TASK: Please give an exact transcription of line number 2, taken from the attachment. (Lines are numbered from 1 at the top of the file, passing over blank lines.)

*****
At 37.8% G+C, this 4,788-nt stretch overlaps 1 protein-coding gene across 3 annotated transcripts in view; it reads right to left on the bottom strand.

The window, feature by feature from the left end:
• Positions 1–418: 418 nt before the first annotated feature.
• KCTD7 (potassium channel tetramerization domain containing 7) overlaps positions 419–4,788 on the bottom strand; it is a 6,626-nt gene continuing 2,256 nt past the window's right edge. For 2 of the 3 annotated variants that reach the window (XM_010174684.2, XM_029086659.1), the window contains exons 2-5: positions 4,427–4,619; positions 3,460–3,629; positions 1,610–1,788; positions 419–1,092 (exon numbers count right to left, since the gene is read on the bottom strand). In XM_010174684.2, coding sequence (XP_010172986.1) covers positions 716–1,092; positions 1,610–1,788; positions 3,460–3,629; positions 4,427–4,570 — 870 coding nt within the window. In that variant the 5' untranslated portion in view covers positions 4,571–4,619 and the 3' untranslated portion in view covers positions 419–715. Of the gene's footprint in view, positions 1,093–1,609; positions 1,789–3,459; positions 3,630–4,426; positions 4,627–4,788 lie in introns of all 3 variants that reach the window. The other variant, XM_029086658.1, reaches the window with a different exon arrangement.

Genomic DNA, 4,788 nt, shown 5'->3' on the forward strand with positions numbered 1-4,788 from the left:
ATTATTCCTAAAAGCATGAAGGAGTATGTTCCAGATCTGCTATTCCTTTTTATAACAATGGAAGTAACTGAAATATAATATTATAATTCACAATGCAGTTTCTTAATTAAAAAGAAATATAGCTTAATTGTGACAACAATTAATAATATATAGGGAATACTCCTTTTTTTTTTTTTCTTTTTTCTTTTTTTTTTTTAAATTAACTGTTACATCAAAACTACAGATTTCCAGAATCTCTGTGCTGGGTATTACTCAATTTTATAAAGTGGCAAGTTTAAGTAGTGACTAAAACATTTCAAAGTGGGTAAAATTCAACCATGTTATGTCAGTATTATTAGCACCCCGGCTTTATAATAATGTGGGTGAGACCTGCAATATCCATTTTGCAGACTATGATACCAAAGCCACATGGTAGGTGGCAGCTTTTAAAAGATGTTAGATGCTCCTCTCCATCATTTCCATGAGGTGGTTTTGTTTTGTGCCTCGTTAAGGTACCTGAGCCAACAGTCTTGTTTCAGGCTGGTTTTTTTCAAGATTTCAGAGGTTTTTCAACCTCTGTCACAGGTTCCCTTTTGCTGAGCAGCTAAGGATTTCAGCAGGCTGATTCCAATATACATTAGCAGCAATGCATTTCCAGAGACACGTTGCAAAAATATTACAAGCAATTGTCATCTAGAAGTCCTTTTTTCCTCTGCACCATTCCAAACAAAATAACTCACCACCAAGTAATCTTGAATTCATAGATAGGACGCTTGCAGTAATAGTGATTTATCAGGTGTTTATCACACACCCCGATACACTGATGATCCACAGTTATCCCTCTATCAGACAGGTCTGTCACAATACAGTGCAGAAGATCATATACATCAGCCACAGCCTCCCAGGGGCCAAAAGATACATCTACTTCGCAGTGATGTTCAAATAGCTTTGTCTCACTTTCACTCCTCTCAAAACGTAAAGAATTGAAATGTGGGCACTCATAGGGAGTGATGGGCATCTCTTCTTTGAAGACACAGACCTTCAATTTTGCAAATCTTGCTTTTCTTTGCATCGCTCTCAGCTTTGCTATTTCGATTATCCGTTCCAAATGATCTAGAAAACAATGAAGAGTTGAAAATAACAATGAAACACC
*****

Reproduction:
The window, feature by feature from the left end: